Dorothy Carrington in her book Granite Island: A Portrait of Corsica, describes the first impressions of Corsica on her first visit in 1948. “The mountains surged into the sky, behind, beyond, above one another, ending in rows of cones and spikes and square-topped knobs like gigantic teeth. Their lower slopes, smothered in vegetation, looked uninhabited and impenetrable.” This mysterious island is not to be underestimated by any stretch, it is home to a people strongly motivated to preserve the traditional Corsica, the natural beauty of the island both physical and cultural, as described by Carrington.
I write this, a summary of Corsican politics, from the perspective of an ERASMUS student having lived in Corte, the town in the centre of Corsica, for three months. Nevertheless, in this short time I feel as if I have been exposed to the honest truths of this complicated subject, yet I am not naïve to believe that I have witnessed the full scale of it.
An island so isolated and yet riled with political activism
An island so isolated and yet so riled with political activism and confrontation, Corsican politics and national beliefs are a daily issue being debated amongst the Corsican people. What the island lacks in terms of the number of inhabitants, barely surpassing 300,000, they make up for in enthusiasm for national pride concerning a desire for autonomy from Metropolitan France and in general. They are not opposed to sharing this political opinion freely. In order to better comprehend the importance of the Corsican nationalist movement, one must simply look at the graffiti found covering the walls, both inside and out, of the university buildings in central Corsica, Corte. No sooner have the messages for independence and letters FLNC (The National Liberation Front of Corsica) been painted out, have they reappeared once more in abundance.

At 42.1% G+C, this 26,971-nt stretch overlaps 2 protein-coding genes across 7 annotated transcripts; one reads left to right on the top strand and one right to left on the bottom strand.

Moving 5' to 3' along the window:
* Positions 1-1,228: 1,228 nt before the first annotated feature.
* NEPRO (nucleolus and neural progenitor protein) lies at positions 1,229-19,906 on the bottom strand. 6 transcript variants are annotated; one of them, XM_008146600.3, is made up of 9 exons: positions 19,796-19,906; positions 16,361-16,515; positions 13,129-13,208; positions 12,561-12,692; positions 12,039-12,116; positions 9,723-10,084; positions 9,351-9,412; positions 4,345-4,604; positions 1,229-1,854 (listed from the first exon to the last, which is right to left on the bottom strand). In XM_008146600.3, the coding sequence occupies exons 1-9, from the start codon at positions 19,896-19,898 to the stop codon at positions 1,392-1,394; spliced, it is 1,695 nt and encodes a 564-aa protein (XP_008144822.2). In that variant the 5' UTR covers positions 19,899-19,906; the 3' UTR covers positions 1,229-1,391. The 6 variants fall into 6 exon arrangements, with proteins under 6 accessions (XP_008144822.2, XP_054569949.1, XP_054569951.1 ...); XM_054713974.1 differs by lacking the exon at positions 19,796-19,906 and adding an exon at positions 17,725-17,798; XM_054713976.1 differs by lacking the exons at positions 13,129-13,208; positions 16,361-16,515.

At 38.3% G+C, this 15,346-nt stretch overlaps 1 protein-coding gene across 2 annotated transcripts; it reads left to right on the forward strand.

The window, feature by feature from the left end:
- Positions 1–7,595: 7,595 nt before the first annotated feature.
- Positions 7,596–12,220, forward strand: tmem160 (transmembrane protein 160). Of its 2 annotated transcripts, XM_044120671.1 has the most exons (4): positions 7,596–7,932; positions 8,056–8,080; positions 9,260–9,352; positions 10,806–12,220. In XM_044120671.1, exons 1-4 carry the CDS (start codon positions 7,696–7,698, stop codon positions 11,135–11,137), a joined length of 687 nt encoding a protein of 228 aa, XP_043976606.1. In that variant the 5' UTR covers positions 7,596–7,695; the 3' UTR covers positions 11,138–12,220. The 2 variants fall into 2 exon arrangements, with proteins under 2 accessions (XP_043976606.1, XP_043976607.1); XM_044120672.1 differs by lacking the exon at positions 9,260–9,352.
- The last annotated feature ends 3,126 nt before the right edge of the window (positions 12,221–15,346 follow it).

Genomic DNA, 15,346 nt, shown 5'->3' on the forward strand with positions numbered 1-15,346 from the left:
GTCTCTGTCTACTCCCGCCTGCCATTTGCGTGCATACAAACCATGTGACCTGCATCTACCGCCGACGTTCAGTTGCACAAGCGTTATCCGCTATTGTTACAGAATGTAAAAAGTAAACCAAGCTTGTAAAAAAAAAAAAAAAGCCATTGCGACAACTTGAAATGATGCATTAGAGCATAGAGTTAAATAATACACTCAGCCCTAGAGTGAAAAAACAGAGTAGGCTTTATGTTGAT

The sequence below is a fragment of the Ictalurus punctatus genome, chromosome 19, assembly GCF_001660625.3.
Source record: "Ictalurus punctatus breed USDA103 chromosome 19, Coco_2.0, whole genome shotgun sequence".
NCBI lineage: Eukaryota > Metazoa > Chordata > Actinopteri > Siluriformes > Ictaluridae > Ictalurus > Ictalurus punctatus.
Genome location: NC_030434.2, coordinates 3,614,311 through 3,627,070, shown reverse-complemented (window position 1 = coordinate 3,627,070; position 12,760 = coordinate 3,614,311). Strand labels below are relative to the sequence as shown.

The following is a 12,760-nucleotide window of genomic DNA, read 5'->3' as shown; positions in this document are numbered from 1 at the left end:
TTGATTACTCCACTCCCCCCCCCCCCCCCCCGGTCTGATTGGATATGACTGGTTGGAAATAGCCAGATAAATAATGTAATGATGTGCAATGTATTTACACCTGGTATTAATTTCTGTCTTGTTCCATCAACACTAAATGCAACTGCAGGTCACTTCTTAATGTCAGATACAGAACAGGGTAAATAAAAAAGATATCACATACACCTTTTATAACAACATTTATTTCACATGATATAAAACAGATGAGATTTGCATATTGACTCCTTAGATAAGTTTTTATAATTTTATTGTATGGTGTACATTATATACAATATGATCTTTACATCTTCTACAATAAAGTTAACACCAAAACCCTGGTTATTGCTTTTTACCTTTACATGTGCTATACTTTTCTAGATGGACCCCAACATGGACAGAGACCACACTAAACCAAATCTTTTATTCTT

Despite Corsica’s continuing struggle to be an independent island from Metropolitan France, it is still in fact one of the 27 regions of France and is therefore under the same form of government. It is in law known as a ‘territorial collectivity’ which means it has an elected local government thus allowing slightly more independence, this is demonstrated for example, by the obligatory Corsican language test for all those hoping to become a teacher here. At present, approximately 65% of the population here still speak Corsican but there is also a real push at the moment from the local authorities for a greater usage of the Corsican language in day to day life, rather than the more commonly used French. Their own governing comes in the form of the Corsican Assembly; a unicameral legislative body formed of 51 members, which is based in the Corsican Capital, Ajaccio.
In recent times, it has gone further than anonymous graffiti and there have been forms of terrorism in connection with the extremist political groups within Corsica. Further back in the 1970’s and 1980’s, the FLNC carried out bombings concentrating on buildings that represented a French presence on the island, such as tourist facilities, military and police stations and even went as far as bombing some French-owned holiday homes. It is important to note that they did not intend for human casualties and so carried out these attacks when the buildings were unoccupied, however there have been known to be human fatalities due to these actions. More recently, from 2004 the number of attacks on holiday homes increased at the same time as the FLNC started to split to divide the more violent members of the party, from those who did not intend to cause such severe damage and avoid human fatality.
This being said, Corsica itself is one of the most beautiful places I have been privileged to visit. It must be noted that, although the terrorism and almost xenophobic attitude shared by some of the Corsican population should not be condoned, one can appreciate their desire to preserve the island in its natural form now, in order to avoid a potential loss of tradition and real Corsican culture. What remains to be seen, is how and if the Corsican and French people will work together as one country in the future, or if Corsica will in fact become the independent island it hopes to be.